Everyone had Shakespeare forced on them at school. For some of us, it was a life-changing moment that inspired a love of all things old and literary; for others it was the lesson that instilled a life-long hatred of the word “methinks”.
Schools and academics have valorised Shakespeare as the greatest writer of his generation, of his century, or even of all time – at least as far as English is concerned – and these are titles to which he probably does have a claim. But bardolatry has come at the expense of hundreds of other playwrights who worked in English theatre during the Renaissance. As in any literary milieu, most of them were pretty bad and some impressively so, but some of them were more than a match for the poster boy of early modern drama. All of these plays were written either towards the end of his lifetime or the following half a century, and they all need reclaiming.
The Duchess of Malfi – John Webster
When the eponymous young widow decides to marry her household steward, she does it in secret to avoid the wrath of her psychotic brothers. But when the volatile Ferdinand asks bitter malcontent Bosola to spy on his sister’s household, it starts a chain reaction of revenge and cruelty that builds to a devastating conclusion.
Be under no illusions – when Jacobeans said ‘tragedy’, they really meant it. But Webster has a talent for using cruelty and brutality to reflect on the darkest corners of the human mind. Bloody, bleak and brutal, it asks questions about fear, desire, obsession and redemption that will stay with you long after the actors have left the stage. And someone gets poisoned by a Bible.
Cupid’s Revenge – Francis Beaumont and John Fletcher
Beaumont and Fletcher collaborated on hundreds of plays as a duo or with others, but this is one of the best. When an iconoclastic princess begs her father to end the worship of Cupid in his kingdom, the god of love is unimpressed and makes all of the nobility fall in love with the wrong people. Isn’t Cupid remaking A Midsummer Night’s Dream? The haughty princess chasing the court dwarf is just Titania fawning over Bottom – except that Bottom was not executed for the privilege. Cupid’s Revenge is a comedy with a body count.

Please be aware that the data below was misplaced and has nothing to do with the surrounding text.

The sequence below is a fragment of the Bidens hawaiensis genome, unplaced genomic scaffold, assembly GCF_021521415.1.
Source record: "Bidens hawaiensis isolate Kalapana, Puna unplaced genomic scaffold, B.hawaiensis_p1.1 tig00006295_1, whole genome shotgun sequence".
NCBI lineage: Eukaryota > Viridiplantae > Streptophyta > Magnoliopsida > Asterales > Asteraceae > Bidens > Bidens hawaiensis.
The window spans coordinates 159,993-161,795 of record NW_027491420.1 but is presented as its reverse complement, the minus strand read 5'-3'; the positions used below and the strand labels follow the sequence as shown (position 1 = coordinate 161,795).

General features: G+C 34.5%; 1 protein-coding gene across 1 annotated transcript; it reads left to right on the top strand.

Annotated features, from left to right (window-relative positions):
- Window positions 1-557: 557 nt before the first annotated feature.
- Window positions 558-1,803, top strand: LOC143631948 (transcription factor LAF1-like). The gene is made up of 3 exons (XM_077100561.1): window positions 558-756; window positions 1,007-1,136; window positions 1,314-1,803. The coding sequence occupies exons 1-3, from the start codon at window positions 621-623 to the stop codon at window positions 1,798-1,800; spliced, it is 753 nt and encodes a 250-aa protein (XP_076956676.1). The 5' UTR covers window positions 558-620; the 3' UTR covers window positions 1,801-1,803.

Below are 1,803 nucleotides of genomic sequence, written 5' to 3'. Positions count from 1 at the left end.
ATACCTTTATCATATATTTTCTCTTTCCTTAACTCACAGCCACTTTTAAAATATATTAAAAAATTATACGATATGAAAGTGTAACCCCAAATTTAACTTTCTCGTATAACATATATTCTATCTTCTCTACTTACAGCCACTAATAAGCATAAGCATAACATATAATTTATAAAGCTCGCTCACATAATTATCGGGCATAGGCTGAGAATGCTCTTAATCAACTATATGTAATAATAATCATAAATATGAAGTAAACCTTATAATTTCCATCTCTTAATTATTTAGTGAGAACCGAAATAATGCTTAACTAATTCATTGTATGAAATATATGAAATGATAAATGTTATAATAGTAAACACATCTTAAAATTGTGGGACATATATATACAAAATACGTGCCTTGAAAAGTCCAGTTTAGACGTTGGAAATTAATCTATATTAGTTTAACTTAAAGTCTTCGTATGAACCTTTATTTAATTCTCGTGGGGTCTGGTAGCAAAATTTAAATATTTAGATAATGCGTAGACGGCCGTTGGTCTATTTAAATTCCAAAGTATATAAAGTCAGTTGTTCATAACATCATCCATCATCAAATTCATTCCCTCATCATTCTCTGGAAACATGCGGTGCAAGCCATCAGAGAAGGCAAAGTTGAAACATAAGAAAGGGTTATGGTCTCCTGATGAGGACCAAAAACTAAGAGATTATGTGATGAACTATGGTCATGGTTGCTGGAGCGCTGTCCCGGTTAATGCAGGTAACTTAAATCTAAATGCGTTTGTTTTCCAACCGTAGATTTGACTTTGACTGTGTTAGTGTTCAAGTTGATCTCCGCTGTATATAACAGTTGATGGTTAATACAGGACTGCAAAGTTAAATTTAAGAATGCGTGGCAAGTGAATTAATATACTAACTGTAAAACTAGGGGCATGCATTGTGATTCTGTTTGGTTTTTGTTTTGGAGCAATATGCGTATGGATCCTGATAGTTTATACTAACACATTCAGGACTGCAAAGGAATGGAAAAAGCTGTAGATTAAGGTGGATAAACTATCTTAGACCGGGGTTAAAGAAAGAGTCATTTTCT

The Changeling – Thomas Middleton and William Rowley
Deflores has always been in love with his master’s daughter, despite her revulsion at his hideous appearance. When Beatrice finally decides that he is at least good enough to kill her fiancé so that she can marry her lover, the only payment he wants is her. Murder begets murder as the pair try to conceal their crimes, but their growing obsession with each other ensures that bad blood will out.
Where Webster goes for poisoned Bibles and gruesome waxworks, Middleton’s horror lies firmly in the mind. At its core, The Changeling is about the depths to which people will sink to satisfy their desires, even if they know it will tear them apart. And you thought Malfi was dark.
The Roman Actor – Philip Massinger
Paris is a leading man and one of the precious few to find favour with despotic emperor Domitian until he is seen onstage by the ruler’s new wife and becomes the object of her infatuation.
It is a reflection on the relationship between art and life. The boundaries between actor and character become confused: the empress thinks of Paris as a mixture of every part he has ever played, causing her husband to play a role of his own to take his revenge on stage. A powerful defence of the Arts against accusations of immorality that still dog them today, The Roman Actor is also a rejection of the political will to control cultural expression. Recent years have seen a couple of stage revivals; hopefully more will follow.
The Revenger’s Tragedy
There is no named author for this play, largely because nobody has decided who wrote it yet (possibly Middleton or Cyril Tourneur, if you’re interested). Nor is there a synopsis – there is no point in explaining the plot, but from the minute antihero Vindice strides on stage holding the skull of his dead lover, you have a pretty good idea of the kind of play you are watching. Suffice to say that it involves vengeance, adultery, honour, hypocrisy and the blackest humour on the Renaissance stage. Honestly, it’s not great – but it’s very entertaining.
All of these plays have enjoyed periodic revivals over the centuries. Malfi, in particular, did well out of the twentieth century new historicist desire to reclaim neglected works from the period. But both Malfi and The Revenger’s Tragedy feature in the opening season of the new mock-Jacobean Sam Wanamaker Playhouse in London, a sign that interest in these oft-neglected plays might be on the rise. We can only hope that their success helps bring some of their counterparts out of obscurity.